UV-C LED news: ams Osram charts UV-C performance, Crystal IS and Nichia (UPDATED)

Nov. 9, 2021
The latest research offers more insight into GUV dosage and time relative to efficacy, while new LED components deliver improved performance at higher UV output powers across air and water disinfection applications.

A partnership between ams Osram and the University of Padua has revealed germicidal ultraviolet (GUV) research that charts the dose of UV-C radiation relative to exposure time to deactivate pathogens such as the coronavirus — an exercise that may prove especially valuable for applications such as upper-air disinfection systems. Crystal IS, meanwhile, has a new UV-C emitter called the Klaran LA that it says can deliver 100 mW with what the company calls (but doesn’t define) extended lifetimes. Nichia has also added a UV-C component in the NC4U334BR product that integrates multiple emitters for water disinfection systems.

UV-C research

We’ve covered research on UV-C technology repeatedly relative to deactivation of pathogens including the SARS-CoV-2 coronavirus. Early on in the COVID-19 pandemic, for instance, we covered Boston University work with Signify lamps that said UV-C radiation could approach 100% elimination of SARS-CoV-2. We later covered the germicidal performance of LEDs including Nichia components studied by Nagasaki University. But much of that work has shared a common trend in that the research sought to prove that a given dosage of UV-C energy could immediately deactivate pathogens such as SARS-CoV-2.

Editor's note: With regard to GUV usage, "dose" typically refers to the output power of the UV-C light engine or source. "Dosage" is the dose (output power, typically in milliwatts) over time (typically a metric of mJ/cm2) to deactivation of a pathogen.

The ams Osram and University of Padua work we will cover here is a bit different. The research team recognized that disinfection systems, especially some that can best leverage LEDs, might not operate instantaneously. For example, an upper-air disinfection system might realistically require multiple passes of air through the system to deactivate the virus. So the team established the dosage levels for immediate deactivation but also tested a broad range of lower radiation levels relative to the time to deactivation.

The team designed a custom system and mixing chamber, with reflective UV-C surfaces, that is based on low- and high-power Osram UV-C LEDs. The two different power classes within the Oslon UV 3636 portfolio radiated at 4 and 42 mW, respectively. All of the LEDs radiated at 275 mW and the system was located 300 mm from the pathogens.

Radiation at a dosage of 3.6 mJ/cm2 was shown to deactivate 99.99% of the pathogens instantaneously, or what is referred to as a log4 reduction. At the lower radiation dosage of 2.7 mJ/cm2 the system achieved a log3 or 99.9% reduction in pathogens. But what about much lower dosage levels?

As stated before, the test system could cover a broad output power or dosage range. So the researchers tested the system at power levels of 1100 W/m2, 0.085 W/m2, and 0.008 W/m2. The dosage would be determined by exposure time, and the team sought to create scenarios that delivered equivalent dosage. The highest-power setting was used for 13 sec to deliver a dosage of 1.43 mJ/cm2, the middle-power level required 180 sec to deliver a dosage of 1.52 mJ/cm2, and the lower-power level needed 1800 sec to yield dosage of 1.46 mJ/cm2. The three tests delivered -1.46log, -1.17log, and -1.61log reductions in pathogens respectively. Product developers will be able to learn from this methodology to apply the results in developing systems that generally aren’t intended to deactivate pathogens immediately but that operate continuously over time.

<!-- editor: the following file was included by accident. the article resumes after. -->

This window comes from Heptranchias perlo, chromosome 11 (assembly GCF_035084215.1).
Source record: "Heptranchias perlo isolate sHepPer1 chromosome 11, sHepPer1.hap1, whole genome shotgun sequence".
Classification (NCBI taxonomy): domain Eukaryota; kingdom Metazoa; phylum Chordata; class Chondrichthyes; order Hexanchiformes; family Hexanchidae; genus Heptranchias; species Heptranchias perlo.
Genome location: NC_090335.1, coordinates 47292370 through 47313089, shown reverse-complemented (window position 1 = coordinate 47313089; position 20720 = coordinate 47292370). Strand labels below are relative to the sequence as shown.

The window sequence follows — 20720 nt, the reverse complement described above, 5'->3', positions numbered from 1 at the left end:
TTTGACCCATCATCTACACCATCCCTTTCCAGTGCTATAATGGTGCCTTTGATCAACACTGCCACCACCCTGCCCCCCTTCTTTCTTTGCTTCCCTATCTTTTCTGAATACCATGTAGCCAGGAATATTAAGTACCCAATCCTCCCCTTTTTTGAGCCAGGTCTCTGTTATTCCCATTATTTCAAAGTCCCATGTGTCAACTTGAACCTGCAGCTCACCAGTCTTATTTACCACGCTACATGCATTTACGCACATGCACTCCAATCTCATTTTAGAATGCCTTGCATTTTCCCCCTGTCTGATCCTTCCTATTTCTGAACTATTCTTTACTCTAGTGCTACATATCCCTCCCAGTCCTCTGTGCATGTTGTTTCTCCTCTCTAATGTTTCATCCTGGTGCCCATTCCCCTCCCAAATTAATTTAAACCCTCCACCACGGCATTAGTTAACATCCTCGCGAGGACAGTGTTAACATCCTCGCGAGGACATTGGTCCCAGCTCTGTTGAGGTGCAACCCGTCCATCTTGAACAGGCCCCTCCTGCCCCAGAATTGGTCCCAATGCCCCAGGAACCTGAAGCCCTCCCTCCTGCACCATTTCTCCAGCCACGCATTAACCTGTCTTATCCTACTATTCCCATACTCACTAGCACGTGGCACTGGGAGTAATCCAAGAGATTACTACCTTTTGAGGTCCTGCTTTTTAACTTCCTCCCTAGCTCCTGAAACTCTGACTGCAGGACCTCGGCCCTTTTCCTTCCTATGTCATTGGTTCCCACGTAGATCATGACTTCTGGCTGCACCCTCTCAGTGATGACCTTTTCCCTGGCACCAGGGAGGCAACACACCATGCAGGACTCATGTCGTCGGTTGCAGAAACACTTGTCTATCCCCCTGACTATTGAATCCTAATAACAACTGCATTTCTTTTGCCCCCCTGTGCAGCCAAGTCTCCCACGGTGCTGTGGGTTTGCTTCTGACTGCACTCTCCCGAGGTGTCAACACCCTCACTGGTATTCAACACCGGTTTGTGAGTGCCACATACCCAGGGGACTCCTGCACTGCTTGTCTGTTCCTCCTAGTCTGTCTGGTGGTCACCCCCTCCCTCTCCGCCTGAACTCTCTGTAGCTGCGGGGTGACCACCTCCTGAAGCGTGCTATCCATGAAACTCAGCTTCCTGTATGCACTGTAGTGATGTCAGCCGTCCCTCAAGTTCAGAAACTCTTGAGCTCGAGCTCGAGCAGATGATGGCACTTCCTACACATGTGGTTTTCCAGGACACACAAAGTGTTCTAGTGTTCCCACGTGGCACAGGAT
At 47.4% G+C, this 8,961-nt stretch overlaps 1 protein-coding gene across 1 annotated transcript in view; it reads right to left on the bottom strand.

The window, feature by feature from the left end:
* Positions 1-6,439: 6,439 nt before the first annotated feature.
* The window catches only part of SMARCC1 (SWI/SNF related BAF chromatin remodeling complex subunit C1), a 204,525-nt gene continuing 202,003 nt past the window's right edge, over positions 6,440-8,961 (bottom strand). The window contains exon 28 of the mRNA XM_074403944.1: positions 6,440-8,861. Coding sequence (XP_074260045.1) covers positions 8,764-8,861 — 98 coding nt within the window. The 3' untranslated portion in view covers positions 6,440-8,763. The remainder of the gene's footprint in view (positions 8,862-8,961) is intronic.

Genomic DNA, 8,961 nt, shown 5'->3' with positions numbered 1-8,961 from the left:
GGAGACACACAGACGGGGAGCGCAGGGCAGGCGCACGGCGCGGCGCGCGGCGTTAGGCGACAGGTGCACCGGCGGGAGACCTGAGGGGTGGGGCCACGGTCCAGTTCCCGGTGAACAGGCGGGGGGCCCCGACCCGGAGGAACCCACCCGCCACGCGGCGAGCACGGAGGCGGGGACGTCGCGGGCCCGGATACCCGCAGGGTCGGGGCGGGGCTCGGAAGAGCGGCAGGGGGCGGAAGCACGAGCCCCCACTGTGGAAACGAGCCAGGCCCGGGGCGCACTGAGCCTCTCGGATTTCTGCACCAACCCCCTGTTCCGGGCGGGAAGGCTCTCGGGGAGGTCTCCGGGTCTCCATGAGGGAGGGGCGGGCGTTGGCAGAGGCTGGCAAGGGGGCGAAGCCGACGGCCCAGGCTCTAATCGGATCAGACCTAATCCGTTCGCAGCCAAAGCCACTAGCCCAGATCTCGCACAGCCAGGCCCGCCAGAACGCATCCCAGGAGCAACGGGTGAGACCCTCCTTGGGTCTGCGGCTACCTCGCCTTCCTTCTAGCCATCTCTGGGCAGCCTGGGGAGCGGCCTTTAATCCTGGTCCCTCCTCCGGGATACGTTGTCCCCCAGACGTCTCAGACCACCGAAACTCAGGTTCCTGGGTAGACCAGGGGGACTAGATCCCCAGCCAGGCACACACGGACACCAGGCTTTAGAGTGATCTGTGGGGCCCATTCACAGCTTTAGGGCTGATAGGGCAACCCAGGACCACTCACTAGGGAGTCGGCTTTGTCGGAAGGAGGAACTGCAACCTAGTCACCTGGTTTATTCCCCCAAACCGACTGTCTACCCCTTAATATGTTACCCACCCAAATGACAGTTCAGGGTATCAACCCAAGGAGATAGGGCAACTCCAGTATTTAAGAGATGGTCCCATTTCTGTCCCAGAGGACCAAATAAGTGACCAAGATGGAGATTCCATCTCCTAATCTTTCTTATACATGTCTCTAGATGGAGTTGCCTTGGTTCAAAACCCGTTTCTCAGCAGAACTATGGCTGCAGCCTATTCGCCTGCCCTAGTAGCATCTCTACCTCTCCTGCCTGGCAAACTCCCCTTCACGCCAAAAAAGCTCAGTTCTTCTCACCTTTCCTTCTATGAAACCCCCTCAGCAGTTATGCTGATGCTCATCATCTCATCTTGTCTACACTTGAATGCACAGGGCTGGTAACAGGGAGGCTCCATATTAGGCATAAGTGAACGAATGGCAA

Crystal IS LED

Moving to new UV-C components, the Klaran LA LED is based on the company’s homogeneous strategy of growing aluminum nitride (AIN) epitaxial layers on AIN substrates, whereas most of the UV LED industry is using sapphire substrates as has most of the visible-light industry. Crystal is a subsidiary of Asahi Kasei and even pre-pandemic had delivered some components into applications such as water disinfection.

The newest components operate in the 260–270-nm range and Crystal IS said it has achieved the performance leveraging the unique materials architecture and realizing a lower forward voltage. “It’s a game-changing innovation in performance for our partners as they seek to integrate more effective, longer-lasting, and more cost-effective UV-C disinfection into their product lines and systems,” said Eoin Connolly, president of Crystal IS. “The Klaran LA offering of 100 mW, available in quantity at $0.10 per mW and in the ideal germicidal range of 260–270-nm, continues to demonstrate the power of Crystal IS’ proprietary aluminum nitride substrates high yields of high output devices at deep UV wavelengths.”

Nichia at 280 nm

Moving to Nichia, that company continues to ply the waters at 280 nm, the very upper limit of the UV-C band. The company has maintained that even as dosage requirements go up at 280 nm, it can deliver higher-output devices with longer lifetime and lower cost at 280 nm. Back in September we covered the company’s latest 3535 LED that delivered 62 mW.

In October, Nichia went to a larger 6868 form factor and multiple emitters to deliver even more UV-C radiation. The company said that the NC4U334BR product can be used in industrial water and air disinfection systems. Nichia believes that the instant on and off capabilities of the LED will enable the components to start displacing lamps in disinfection systems.

LEDs Magazine chief editor MAURY WRIGHT is an electronics engineer turned technology journalist, who has focused specifically on the LED & Lighting industry for the past decade.

*Updated Nov. 9, 2021 10:24 AM for clarification of UV dose and dosage terms.

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